AUSTIN — PETA on Wednesday renewed its call to colleges to end the usage of live animal mascots after the Texas Longhorns' Bevo charged at a crowd of people and the Georgia Bulldogs' mascot, Uga, at the Sugar Bowl.

Otherwise known as People for the Ethical Treatment of Animals, PETA published a blog post stating that this incident is an example of why other colleges and professional sports teams have retired live animal mascots in the past.

"Steers, like all animals, are individuals with unique personalities," writes Michelle Kretzer. "It’s quite possible that Bevo was simply scared by the noise, lights, and chaos in the stadium and tried to flee from the confines of his makeshift pen. But that doesn’t change the fact that Uga or any of the humans standing nearby could easily have been trampled and killed."

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How an Austin-area family became the owners of UT mascot Bevo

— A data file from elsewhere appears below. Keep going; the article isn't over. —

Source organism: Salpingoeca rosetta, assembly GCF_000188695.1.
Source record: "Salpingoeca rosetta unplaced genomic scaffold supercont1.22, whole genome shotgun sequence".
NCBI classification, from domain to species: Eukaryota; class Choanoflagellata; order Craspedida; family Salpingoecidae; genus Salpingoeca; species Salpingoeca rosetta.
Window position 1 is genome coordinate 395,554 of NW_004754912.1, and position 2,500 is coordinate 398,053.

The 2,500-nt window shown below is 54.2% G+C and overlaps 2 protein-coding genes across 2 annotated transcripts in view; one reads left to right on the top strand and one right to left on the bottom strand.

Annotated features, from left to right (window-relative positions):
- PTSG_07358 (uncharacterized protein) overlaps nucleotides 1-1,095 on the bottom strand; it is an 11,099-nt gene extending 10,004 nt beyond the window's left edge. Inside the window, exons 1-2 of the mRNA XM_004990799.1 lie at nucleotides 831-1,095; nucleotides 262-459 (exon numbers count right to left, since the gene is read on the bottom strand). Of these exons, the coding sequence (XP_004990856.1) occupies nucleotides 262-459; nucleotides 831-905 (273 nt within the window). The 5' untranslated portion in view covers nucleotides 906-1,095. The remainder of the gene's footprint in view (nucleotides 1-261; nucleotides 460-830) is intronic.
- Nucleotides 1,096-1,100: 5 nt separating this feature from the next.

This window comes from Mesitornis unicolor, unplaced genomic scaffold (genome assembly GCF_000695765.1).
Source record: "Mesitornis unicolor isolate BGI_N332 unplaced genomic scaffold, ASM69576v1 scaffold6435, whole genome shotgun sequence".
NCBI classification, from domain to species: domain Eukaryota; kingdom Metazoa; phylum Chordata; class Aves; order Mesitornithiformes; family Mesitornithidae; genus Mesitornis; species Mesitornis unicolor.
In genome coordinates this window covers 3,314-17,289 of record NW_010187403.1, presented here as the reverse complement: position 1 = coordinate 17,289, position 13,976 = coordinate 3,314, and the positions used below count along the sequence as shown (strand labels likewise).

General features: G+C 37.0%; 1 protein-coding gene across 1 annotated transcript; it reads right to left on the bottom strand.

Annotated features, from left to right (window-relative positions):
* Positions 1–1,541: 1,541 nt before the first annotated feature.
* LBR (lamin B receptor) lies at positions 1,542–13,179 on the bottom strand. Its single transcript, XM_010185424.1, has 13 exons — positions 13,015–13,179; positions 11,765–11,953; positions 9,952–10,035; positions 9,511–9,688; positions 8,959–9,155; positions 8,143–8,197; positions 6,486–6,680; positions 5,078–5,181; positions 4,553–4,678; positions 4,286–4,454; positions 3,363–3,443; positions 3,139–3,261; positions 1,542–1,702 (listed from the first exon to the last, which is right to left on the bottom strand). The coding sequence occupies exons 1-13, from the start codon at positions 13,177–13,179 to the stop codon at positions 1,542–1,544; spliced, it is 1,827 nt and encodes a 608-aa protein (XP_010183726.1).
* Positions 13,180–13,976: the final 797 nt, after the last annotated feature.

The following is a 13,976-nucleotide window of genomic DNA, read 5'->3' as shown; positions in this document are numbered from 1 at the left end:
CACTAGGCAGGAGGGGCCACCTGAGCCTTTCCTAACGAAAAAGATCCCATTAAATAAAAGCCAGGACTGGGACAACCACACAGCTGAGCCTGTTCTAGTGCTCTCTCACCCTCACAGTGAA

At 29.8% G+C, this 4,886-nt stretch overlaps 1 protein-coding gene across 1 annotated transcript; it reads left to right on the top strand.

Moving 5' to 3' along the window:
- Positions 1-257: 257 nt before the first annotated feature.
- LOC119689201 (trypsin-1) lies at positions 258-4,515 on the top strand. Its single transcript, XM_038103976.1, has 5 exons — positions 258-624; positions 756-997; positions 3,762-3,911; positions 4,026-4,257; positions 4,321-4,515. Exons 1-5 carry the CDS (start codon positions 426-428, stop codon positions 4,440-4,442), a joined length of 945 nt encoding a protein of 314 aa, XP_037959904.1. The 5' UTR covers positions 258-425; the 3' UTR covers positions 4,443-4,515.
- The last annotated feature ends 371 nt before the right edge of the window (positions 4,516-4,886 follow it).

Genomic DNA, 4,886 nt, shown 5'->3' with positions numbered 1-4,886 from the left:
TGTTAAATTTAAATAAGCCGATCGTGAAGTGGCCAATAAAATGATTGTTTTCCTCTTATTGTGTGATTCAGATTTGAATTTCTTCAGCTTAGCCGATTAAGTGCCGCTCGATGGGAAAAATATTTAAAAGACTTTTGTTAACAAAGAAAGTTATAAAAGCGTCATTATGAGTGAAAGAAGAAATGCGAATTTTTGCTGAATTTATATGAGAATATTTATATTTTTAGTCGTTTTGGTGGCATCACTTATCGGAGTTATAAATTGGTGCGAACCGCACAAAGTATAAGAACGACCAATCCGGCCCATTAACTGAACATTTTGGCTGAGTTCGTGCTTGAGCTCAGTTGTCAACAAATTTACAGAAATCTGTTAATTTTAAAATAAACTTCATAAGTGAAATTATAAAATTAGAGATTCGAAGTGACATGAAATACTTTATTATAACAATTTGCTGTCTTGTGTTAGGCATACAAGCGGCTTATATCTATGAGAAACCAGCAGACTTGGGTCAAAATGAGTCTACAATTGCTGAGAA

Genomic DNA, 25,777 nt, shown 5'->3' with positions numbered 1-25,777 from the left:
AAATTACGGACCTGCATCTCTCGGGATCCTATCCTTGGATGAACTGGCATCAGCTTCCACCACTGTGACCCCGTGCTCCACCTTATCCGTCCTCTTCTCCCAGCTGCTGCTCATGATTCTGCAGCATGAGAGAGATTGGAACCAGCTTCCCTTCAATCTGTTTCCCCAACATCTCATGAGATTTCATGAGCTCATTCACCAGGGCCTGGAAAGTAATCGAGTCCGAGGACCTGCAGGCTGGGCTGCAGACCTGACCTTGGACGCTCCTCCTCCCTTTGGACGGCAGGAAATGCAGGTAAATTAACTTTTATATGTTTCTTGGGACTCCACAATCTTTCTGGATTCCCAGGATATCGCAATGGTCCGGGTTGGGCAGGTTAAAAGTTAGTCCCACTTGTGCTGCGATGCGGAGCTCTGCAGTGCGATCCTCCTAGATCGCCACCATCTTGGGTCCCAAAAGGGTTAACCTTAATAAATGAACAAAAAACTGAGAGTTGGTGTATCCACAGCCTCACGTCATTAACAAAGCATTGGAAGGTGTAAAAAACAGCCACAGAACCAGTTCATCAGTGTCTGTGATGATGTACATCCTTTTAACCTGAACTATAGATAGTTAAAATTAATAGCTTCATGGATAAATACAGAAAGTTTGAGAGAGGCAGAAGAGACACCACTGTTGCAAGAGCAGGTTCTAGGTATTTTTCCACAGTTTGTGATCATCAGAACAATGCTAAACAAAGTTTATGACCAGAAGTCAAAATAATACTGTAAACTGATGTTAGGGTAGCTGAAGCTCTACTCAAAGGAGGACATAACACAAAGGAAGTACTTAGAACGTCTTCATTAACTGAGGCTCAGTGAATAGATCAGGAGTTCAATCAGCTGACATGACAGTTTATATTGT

KVUE spoke with the couple who raised Bevo earlier this fall at their ranch where they also train his handlers, the Silver Spurs.

"He's a live animal but he's pretty amazing. He's docile, always been relaxed when we've been around him," said Clayton Helbing, a UT Silver Spur.

Bevo's owners, Betty and John T. Baker, have owned the last three UT mascots. They said they teach his handlers how to keep him calm without using sedatives.

"They're interesting animals and they respond in kind. You treat them good, they treat you good," said John T. Baker. "There's never been one cc or one milliliter of any type of medication given to any sunrise steers since 1988."